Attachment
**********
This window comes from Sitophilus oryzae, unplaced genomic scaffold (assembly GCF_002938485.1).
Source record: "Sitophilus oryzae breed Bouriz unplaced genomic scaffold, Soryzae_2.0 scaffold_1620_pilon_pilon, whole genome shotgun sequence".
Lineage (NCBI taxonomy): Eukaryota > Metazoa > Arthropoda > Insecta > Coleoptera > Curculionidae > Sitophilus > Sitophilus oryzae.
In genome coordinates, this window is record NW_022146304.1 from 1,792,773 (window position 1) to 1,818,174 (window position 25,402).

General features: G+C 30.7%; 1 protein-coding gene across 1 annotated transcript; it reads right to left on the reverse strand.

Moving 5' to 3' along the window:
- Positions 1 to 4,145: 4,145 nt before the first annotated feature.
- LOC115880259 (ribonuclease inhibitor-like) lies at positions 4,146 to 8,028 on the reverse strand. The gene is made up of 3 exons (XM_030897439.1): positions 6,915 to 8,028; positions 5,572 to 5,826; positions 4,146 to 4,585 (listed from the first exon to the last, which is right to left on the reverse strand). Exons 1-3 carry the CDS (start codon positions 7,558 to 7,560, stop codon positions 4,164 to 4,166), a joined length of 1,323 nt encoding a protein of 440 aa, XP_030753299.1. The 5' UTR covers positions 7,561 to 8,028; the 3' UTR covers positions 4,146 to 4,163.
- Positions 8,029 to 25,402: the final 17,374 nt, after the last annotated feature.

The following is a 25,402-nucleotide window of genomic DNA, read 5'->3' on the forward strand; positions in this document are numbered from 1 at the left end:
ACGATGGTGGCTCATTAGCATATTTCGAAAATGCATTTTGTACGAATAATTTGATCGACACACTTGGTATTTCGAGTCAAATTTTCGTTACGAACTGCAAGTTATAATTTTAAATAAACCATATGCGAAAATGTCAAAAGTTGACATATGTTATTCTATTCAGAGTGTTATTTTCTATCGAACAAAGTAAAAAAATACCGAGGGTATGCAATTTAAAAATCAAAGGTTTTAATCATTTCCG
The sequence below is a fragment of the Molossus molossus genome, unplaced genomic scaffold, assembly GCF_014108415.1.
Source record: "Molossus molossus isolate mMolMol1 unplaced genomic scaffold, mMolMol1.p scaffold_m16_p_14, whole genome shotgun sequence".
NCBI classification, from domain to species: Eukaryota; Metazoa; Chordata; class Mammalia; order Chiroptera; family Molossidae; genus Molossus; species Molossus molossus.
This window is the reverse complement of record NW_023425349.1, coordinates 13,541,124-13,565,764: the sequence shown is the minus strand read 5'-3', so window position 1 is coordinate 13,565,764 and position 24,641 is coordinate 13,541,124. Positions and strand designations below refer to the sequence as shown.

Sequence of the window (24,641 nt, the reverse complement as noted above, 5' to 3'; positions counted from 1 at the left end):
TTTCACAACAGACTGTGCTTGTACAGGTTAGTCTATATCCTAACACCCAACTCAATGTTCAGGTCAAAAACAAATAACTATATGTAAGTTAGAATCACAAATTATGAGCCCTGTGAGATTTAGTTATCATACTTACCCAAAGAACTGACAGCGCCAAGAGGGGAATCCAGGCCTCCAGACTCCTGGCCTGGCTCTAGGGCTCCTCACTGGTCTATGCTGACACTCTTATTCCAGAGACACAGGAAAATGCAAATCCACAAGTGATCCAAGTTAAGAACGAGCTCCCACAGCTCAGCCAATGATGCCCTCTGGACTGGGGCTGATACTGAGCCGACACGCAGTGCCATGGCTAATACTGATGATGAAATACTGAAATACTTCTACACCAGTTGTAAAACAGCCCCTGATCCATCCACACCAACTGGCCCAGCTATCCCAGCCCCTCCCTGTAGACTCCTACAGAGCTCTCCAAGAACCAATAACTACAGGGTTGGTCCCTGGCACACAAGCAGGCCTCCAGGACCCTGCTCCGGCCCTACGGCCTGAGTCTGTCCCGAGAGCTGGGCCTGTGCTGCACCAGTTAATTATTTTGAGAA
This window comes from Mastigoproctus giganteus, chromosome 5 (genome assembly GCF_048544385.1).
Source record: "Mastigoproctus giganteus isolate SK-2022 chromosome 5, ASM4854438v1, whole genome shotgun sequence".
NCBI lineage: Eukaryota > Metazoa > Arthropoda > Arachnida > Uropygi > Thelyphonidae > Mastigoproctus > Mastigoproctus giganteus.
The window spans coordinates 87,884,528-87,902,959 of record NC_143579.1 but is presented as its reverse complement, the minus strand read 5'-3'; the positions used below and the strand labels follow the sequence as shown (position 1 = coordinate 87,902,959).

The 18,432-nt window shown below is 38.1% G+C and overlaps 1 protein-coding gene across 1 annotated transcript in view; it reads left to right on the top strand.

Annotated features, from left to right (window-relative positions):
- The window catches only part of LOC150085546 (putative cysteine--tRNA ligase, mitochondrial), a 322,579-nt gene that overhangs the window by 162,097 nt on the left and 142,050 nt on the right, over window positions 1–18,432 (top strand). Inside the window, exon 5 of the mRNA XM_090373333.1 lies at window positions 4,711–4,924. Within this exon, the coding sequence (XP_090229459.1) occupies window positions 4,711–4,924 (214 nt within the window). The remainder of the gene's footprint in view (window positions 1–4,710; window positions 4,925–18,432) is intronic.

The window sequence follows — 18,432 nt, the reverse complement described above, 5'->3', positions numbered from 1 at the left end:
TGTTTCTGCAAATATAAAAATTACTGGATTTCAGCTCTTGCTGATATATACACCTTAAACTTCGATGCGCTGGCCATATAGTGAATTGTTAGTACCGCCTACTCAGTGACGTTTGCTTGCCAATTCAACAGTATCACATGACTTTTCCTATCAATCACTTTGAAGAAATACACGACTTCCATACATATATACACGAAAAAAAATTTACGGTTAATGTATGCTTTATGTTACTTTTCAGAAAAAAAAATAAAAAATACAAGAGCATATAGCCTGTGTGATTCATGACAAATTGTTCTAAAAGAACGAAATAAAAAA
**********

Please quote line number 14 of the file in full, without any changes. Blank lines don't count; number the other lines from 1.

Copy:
NCBI classification, from domain to species: Eukaryota; Metazoa; Chordata; class Mammalia; order Chiroptera; family Molossidae; genus Molossus; species Molossus molossus.